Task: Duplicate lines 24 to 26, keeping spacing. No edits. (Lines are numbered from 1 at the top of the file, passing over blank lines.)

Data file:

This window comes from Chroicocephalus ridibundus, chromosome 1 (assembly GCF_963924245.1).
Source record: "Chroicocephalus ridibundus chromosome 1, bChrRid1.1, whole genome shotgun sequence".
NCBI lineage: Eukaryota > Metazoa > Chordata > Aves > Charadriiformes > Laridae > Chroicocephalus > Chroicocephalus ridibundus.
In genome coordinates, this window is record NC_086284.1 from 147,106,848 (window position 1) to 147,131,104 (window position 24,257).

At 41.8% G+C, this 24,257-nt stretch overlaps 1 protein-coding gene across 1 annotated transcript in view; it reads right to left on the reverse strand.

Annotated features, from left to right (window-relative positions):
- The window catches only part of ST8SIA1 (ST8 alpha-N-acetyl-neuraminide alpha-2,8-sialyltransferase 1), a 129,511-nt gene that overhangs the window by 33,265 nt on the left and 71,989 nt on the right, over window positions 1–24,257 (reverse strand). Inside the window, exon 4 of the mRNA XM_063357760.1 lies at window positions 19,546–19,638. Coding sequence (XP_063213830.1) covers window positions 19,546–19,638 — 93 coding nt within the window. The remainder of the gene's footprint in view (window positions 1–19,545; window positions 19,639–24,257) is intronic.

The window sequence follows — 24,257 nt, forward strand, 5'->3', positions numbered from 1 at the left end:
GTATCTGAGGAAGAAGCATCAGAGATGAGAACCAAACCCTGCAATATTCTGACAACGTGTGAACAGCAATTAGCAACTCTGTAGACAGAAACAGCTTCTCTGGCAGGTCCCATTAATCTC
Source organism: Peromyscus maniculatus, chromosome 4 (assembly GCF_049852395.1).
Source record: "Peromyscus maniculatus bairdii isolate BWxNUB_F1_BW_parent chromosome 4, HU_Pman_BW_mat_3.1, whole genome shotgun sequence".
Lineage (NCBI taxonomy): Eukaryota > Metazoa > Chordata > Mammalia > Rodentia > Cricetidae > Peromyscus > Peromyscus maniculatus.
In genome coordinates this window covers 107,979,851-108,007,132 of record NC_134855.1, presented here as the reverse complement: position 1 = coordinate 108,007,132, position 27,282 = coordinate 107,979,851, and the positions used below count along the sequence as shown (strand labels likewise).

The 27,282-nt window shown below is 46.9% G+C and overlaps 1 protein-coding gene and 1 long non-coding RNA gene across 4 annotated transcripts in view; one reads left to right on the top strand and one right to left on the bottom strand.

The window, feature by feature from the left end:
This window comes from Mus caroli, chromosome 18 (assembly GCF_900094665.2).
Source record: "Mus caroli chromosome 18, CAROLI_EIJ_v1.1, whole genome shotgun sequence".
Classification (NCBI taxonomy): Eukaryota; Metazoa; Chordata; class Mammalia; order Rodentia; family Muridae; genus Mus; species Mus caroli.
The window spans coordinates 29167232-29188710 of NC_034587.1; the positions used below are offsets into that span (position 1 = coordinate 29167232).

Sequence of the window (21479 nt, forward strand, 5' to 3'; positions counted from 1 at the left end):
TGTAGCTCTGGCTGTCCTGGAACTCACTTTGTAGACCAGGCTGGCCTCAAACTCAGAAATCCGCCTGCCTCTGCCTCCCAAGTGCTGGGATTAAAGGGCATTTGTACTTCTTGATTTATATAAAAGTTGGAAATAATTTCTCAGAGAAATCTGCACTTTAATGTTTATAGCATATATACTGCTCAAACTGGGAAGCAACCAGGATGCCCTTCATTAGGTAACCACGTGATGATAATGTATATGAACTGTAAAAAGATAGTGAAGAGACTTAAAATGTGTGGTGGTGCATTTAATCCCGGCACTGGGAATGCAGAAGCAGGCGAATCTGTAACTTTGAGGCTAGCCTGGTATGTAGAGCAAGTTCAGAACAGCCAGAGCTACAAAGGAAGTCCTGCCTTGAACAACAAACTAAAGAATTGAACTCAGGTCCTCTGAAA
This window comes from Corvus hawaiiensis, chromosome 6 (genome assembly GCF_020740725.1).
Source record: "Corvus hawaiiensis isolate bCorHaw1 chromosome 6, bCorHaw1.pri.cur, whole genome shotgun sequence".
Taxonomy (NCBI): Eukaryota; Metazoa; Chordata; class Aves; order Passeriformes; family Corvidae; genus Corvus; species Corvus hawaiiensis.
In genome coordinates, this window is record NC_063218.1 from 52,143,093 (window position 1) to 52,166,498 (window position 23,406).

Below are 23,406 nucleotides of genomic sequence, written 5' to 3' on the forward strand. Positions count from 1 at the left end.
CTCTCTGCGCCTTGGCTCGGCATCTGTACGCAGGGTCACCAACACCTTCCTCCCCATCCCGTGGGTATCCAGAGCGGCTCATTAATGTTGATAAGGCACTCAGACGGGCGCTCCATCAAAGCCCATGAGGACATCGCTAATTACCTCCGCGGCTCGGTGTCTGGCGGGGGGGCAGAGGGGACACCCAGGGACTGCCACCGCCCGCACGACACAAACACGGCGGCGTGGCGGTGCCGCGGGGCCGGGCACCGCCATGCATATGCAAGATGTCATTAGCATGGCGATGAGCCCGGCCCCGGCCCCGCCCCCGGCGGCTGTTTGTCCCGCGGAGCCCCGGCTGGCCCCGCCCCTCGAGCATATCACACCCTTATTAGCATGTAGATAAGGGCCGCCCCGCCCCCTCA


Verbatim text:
Taxonomy (NCBI): Eukaryota; Metazoa; Chordata; class Aves; order Passeriformes; family Corvidae; genus Corvus; species Corvus hawaiiensis.
In genome coordinates, this window is record NC_063218.1 from 52,143,093 (window position 1) to 52,166,498 (window position 23,406).

Below are 23,406 nucleotides of genomic sequence, written 5' to 3' on the forward strand. Positions count from 1 at the left end.